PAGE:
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Ex-IMF economist Rogoff gloomy on China property

BEIJING: China's property market is a bubble, but the impact of a price correction on the country's banks is uncertain, Harvard University economics professor Kenneth Rogoff said on Tuesday, July 5.

The volume of real estate transactions has fallen and prices are stagnating in the wake of steps by the central government to cool the market, fanning concerns among investors that investment in property will droop and drag down demand for commodities.

"It's a bubble and it's unpredictable how it will play out in the banking system," Rogoff told Reuters on the sidelines of AsianInvestor's Asia-Pacific Debt Investor Forum.

"There's a lot of adjustment needed in China and property is the immediate thing to point at," Rogoff, a former chief economist at the International Monetary Fund, said.

He said Chinese officials were doing the right thing to tackle the problem proactively "from a position of strength".

Measures rolled out by the government in recent months include higher down payments, the end of mortgage rate discounts, curbs on purchases of multiple homes and restrictions on lending to developers.

Xu Shaoshi, minister of land and resources, said at the weekend that he expected prices to start falling within a few months as a result of the government's curbs.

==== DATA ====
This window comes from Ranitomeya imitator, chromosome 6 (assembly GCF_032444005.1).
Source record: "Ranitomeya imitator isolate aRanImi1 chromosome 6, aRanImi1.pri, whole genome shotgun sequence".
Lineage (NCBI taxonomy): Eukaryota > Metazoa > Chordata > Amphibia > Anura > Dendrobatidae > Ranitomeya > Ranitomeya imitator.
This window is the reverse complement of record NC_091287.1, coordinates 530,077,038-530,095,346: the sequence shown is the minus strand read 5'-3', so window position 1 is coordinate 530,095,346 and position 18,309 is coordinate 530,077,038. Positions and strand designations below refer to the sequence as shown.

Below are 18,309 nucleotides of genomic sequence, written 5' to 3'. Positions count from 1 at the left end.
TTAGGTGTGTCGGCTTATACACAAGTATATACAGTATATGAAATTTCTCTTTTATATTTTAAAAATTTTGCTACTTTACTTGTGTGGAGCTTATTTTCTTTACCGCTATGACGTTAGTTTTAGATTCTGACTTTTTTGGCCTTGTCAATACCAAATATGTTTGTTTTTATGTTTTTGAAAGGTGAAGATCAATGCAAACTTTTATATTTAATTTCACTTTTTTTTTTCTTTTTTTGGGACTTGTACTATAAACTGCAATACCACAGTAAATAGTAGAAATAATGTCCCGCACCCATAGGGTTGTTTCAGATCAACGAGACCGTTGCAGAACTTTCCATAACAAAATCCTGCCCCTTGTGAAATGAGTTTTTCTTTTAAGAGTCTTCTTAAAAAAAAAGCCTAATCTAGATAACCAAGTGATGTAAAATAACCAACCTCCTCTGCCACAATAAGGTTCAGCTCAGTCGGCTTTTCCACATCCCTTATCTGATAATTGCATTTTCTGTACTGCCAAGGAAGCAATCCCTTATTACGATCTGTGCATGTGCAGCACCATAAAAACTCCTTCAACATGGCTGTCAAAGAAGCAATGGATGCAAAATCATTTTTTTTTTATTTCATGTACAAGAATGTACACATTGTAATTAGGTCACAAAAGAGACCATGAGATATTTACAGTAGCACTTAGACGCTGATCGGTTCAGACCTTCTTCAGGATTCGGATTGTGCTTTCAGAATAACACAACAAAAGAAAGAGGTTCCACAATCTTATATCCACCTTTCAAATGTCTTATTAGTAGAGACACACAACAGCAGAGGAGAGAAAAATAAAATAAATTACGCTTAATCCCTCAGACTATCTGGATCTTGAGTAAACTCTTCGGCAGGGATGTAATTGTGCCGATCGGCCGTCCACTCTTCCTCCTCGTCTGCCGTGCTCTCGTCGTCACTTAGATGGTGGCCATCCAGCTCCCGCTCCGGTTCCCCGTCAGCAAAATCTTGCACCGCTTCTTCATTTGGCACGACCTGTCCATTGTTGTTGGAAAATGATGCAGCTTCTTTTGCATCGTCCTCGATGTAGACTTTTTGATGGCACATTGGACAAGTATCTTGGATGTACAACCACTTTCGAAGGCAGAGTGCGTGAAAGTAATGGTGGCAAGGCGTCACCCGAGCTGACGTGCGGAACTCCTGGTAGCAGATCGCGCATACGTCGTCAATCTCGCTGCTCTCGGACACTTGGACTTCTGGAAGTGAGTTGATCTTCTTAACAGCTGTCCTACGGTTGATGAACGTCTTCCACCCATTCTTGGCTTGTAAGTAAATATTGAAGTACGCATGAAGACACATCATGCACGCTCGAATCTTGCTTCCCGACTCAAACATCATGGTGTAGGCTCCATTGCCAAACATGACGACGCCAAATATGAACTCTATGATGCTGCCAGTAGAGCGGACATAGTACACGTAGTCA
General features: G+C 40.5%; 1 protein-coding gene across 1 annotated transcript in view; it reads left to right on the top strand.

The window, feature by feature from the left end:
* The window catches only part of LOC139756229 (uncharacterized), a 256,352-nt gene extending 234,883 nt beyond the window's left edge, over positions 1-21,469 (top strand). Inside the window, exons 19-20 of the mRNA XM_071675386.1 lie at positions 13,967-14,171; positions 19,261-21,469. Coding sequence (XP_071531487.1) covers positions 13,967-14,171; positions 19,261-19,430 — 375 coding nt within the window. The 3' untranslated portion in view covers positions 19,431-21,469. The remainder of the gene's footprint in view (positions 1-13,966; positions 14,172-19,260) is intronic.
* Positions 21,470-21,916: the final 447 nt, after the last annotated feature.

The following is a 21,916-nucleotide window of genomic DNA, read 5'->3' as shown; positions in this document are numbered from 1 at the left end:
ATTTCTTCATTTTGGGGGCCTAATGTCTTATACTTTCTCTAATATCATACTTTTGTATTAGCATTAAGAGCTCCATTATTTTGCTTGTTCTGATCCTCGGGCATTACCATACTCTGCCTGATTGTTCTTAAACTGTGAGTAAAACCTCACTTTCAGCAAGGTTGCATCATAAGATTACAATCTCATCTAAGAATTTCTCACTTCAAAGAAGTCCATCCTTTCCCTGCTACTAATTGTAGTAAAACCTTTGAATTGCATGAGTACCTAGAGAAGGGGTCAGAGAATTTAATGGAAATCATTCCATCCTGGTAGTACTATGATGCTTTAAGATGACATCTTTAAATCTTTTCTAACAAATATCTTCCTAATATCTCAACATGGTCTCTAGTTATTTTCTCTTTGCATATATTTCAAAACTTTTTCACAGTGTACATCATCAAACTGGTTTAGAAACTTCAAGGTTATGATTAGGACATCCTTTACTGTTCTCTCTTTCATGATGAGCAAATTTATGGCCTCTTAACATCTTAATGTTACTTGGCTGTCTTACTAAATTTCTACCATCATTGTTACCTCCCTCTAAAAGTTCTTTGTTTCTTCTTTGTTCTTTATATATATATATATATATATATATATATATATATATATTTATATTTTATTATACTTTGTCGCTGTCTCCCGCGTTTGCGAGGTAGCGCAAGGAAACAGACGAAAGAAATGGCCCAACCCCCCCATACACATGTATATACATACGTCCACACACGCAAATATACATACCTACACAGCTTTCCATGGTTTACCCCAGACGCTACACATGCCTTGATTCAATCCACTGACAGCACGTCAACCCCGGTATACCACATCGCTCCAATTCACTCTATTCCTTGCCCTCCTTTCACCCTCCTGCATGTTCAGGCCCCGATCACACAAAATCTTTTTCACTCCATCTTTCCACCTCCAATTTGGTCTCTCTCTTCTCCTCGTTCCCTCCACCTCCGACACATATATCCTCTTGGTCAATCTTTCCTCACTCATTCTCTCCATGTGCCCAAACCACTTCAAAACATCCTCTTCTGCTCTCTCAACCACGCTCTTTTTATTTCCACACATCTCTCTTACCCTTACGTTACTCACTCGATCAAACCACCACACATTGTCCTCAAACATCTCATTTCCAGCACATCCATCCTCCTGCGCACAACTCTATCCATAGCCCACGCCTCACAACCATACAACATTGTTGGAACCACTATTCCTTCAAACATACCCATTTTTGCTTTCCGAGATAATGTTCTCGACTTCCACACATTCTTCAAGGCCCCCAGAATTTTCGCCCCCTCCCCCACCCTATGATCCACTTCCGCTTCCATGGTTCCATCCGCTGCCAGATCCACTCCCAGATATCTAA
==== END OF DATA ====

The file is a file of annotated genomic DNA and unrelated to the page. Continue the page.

In an earlier interview with Bloomberg Television, Rogoff had voiced fears about the impact of the tightening on China's banks.

"You're starting to see that collapse in property and it's going to hit the banking system," he told Bloomberg.

Many economists who track China are less pessimistic. They argue that there is relatively little leverage in the Chinese property market because home owners must make a down payment of at least 20 percent and many pay entirely in cash.

"Despite the importance of the property sector in the economy, we believe that the deflating of this bubble should have only a limited impact on the real economy and the banking system," Nomura's chief China economist, Sun Mingchun, said in a report.

Turning to Europe, Rogoff told Reuters that Greece was unlikely to escape restructuring its debt and said Portugal and some Eastern European countries might suffer the same fate — Reuters
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